Lynn Beyak’s ‘racist’ letters are still online — a week after she was ordered to remove them
Letters sent to Senator Lynn Beyak remain online more than one week after the ethics officer of the Senate called for their removal.
Senate ethics officer Pierre Legault called the letters, which Beyak posted on her official government website, racist in an investigation which deemed she had violated the Senate Code of Conduct.
He said in that report last week that Beyak breached “sections 7.1 and 7.2 of the Code in posting 5 letters on her Senate website that contained racist content.”
He also asked her to remove the letters and apologize. She has not done either.
Global News reviewed the 103 “letters,” some dated as recently as Oct. 4, 2017, and found that the majority — which do not include full names of the writers — contained what could be described as racist or anti-Indigenous sentiments, or complained about political correctness or tax dollars going toward First Nations communities.
Carolyn Bennett, Minister of Crown-Indigenous Relations, said Beyak is promoting misinformation by keeping the letters online.
“It’s been 9 days since the Ethics Commish ordered Senator Beyak to take down the racist letters from her website. She still refuses,” Bennett wrote on Twitter. “With each day that passes, she continues to deny painful truths, and promote misinformation and hate.”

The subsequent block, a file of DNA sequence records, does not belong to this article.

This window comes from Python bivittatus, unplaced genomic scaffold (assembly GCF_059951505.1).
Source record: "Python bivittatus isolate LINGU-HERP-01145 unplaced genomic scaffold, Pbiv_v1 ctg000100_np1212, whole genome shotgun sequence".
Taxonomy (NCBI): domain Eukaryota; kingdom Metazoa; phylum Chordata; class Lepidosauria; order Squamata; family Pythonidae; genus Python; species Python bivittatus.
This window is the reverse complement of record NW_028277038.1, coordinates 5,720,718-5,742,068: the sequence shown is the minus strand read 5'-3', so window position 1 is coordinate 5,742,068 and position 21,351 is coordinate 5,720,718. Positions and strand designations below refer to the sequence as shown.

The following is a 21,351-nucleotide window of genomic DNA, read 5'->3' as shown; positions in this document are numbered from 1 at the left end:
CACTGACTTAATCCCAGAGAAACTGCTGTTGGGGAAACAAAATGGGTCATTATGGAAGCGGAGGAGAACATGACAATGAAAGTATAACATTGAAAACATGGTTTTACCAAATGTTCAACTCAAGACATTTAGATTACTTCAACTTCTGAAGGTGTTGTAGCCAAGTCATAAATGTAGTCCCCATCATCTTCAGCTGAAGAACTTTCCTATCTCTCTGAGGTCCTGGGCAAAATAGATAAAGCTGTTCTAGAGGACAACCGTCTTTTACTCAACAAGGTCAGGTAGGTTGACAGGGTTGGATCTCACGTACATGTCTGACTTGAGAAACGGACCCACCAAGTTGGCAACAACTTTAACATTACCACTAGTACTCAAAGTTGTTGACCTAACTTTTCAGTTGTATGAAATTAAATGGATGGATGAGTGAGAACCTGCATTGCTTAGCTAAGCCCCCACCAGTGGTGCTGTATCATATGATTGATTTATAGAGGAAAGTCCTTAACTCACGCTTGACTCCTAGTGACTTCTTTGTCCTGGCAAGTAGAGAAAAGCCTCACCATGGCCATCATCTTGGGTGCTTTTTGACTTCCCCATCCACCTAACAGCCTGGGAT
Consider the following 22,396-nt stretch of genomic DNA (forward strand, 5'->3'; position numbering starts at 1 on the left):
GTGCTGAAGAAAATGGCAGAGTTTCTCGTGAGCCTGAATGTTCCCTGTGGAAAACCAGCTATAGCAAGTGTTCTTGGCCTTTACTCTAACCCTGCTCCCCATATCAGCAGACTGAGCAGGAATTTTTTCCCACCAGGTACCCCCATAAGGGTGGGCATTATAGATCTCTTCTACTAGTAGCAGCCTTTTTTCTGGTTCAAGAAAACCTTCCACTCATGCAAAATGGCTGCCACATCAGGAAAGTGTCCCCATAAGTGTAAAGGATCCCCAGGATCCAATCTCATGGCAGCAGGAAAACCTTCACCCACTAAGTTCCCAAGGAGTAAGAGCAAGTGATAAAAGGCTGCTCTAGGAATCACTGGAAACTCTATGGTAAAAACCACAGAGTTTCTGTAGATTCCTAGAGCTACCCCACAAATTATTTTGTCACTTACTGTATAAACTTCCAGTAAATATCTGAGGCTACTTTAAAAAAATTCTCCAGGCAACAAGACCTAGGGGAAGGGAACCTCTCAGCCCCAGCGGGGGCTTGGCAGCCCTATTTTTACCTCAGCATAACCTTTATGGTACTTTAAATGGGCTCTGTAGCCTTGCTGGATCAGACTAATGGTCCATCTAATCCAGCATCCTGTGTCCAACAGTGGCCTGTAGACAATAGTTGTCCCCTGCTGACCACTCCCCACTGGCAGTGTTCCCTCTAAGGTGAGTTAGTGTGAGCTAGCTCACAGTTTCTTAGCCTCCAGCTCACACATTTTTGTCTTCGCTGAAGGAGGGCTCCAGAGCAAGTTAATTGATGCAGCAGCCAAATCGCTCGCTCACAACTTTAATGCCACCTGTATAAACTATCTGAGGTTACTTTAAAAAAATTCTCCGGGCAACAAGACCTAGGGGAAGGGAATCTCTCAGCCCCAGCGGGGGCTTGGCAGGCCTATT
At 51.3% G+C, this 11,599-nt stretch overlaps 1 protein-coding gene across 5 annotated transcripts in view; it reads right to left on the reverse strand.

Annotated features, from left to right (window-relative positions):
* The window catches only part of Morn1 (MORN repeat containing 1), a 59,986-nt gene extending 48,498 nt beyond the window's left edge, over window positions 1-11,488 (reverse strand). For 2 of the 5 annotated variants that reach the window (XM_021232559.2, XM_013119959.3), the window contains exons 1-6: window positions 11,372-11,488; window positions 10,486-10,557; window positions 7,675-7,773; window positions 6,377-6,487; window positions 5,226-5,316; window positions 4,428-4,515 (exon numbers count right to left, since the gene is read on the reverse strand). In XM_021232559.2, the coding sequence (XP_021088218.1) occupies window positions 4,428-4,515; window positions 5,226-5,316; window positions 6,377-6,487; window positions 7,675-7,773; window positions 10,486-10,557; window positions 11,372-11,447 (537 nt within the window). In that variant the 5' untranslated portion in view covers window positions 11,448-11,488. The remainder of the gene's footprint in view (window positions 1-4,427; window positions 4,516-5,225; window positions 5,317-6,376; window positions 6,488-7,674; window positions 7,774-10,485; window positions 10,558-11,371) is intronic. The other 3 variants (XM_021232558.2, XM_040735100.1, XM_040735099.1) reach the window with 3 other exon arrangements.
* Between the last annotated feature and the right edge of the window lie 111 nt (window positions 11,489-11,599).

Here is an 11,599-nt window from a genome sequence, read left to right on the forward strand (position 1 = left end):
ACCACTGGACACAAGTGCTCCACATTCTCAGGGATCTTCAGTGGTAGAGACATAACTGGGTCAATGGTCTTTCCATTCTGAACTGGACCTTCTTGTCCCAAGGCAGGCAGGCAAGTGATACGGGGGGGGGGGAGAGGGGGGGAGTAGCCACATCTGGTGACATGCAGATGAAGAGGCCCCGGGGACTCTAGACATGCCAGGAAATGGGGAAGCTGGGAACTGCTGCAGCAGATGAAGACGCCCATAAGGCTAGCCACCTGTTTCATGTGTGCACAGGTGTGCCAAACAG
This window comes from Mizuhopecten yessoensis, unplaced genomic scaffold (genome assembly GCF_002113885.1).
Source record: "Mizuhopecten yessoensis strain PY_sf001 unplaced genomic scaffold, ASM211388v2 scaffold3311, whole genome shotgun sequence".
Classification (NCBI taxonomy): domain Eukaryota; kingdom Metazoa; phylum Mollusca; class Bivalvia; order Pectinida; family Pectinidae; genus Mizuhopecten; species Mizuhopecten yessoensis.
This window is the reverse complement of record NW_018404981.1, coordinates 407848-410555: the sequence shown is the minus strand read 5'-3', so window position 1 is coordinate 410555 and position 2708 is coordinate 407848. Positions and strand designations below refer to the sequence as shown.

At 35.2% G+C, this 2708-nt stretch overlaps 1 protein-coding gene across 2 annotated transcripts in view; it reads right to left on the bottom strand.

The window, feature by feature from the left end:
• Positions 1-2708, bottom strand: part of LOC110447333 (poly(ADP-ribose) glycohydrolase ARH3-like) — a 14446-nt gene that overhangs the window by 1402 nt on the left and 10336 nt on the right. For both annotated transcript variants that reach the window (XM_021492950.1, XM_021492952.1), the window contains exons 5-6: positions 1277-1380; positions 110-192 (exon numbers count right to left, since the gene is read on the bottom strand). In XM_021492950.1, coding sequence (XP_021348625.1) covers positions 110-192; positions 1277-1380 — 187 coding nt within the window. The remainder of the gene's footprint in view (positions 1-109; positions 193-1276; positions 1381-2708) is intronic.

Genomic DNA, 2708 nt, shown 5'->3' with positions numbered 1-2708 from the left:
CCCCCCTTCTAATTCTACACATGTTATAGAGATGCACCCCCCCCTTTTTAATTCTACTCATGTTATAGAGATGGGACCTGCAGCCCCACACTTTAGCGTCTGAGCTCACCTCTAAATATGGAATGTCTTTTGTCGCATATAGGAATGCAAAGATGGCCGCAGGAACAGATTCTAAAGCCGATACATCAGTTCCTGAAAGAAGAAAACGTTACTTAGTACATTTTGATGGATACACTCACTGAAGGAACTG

Bennett says she will continue tweeting about the letters every day until they are removed.
A request for comment from Beyak Friday went unanswered.
After news of the letters was reported, Conservative Party Leader Andrew Scheer removed Beyak from the Conservative National Caucus.
At the time, Beyak said she would not remove the letters, and said she had never posted racist statements to her website.
Beyak said the letters were in support after she faced a wave of criticism for her views on First Nations status, writing in an open letter in 2017 that she believes First Nations people should give up their Indigenous rights and become Canadian citizens, and that she supported residential schools.
“Trade your status card for a Canadian citizenship, with a fair and negotiated payout to each Indigenous man, woman and child in Canada, to settle all the outstanding land claims and treaties, and move forward together just like the leaders already do in Ottawa,” read the letter, which has since been removed from her website.
First Nations people born in Canada are already citizens of this country.
WATCH: Tory senator’s defence of residential school system ‘misguided’ (2017)
*with files from Andrew Russell
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